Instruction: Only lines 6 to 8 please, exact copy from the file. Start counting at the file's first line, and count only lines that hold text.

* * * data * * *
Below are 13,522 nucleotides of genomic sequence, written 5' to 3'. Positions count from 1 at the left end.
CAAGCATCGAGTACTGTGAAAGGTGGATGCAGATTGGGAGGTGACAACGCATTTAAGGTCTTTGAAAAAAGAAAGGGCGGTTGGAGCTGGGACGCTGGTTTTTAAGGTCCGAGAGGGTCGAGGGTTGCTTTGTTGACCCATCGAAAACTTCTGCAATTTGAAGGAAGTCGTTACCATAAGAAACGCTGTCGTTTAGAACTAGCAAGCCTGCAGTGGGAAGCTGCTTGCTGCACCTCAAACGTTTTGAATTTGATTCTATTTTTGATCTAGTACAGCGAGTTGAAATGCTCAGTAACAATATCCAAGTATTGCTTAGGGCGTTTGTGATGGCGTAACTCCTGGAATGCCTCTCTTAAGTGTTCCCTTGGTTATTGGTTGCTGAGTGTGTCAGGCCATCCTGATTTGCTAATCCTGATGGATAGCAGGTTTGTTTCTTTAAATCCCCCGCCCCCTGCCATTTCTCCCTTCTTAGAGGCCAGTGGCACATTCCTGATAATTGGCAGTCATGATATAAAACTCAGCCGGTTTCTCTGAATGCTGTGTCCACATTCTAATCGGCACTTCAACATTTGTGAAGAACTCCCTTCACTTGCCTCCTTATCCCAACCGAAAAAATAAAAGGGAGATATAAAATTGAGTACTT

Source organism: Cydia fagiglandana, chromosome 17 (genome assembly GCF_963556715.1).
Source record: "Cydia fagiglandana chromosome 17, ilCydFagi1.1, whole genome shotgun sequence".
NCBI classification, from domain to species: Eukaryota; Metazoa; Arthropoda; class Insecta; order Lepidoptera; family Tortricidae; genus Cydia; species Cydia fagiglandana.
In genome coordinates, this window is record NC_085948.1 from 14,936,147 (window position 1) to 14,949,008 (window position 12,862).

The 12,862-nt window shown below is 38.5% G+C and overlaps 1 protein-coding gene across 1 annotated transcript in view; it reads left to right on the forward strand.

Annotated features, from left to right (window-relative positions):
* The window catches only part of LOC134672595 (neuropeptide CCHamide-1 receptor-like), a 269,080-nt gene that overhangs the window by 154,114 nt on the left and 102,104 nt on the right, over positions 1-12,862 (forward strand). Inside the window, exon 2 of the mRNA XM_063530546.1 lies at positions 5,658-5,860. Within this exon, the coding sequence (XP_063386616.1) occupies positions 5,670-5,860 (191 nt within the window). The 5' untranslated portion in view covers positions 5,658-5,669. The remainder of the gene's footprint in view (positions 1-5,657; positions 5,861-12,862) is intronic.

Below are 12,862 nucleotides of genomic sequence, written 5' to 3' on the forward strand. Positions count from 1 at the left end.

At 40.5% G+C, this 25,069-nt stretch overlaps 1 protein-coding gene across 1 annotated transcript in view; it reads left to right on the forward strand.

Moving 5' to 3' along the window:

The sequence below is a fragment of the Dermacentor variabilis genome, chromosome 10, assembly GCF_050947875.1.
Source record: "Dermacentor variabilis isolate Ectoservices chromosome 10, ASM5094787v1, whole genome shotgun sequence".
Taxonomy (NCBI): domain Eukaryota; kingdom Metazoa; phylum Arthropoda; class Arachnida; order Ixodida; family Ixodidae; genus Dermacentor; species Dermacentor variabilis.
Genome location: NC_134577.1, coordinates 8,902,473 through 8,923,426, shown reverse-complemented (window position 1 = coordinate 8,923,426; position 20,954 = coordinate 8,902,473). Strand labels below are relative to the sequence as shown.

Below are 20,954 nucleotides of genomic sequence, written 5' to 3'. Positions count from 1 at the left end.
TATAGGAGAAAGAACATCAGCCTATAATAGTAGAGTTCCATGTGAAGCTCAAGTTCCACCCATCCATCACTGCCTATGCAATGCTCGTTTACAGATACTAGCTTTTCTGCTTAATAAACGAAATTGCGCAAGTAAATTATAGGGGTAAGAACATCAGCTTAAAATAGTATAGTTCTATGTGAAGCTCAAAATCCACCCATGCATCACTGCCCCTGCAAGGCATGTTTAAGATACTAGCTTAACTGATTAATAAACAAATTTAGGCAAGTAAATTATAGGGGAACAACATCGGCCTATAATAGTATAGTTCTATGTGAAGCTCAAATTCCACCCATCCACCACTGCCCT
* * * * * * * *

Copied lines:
In genome coordinates, this window is record NC_085948.1 from 14,936,147 (window position 1) to 14,949,008 (window position 12,862).

The 12,862-nt window shown below is 38.5% G+C and overlaps 1 protein-coding gene across 1 annotated transcript in view; it reads left to right on the forward strand.

Annotated features, from left to right (window-relative positions):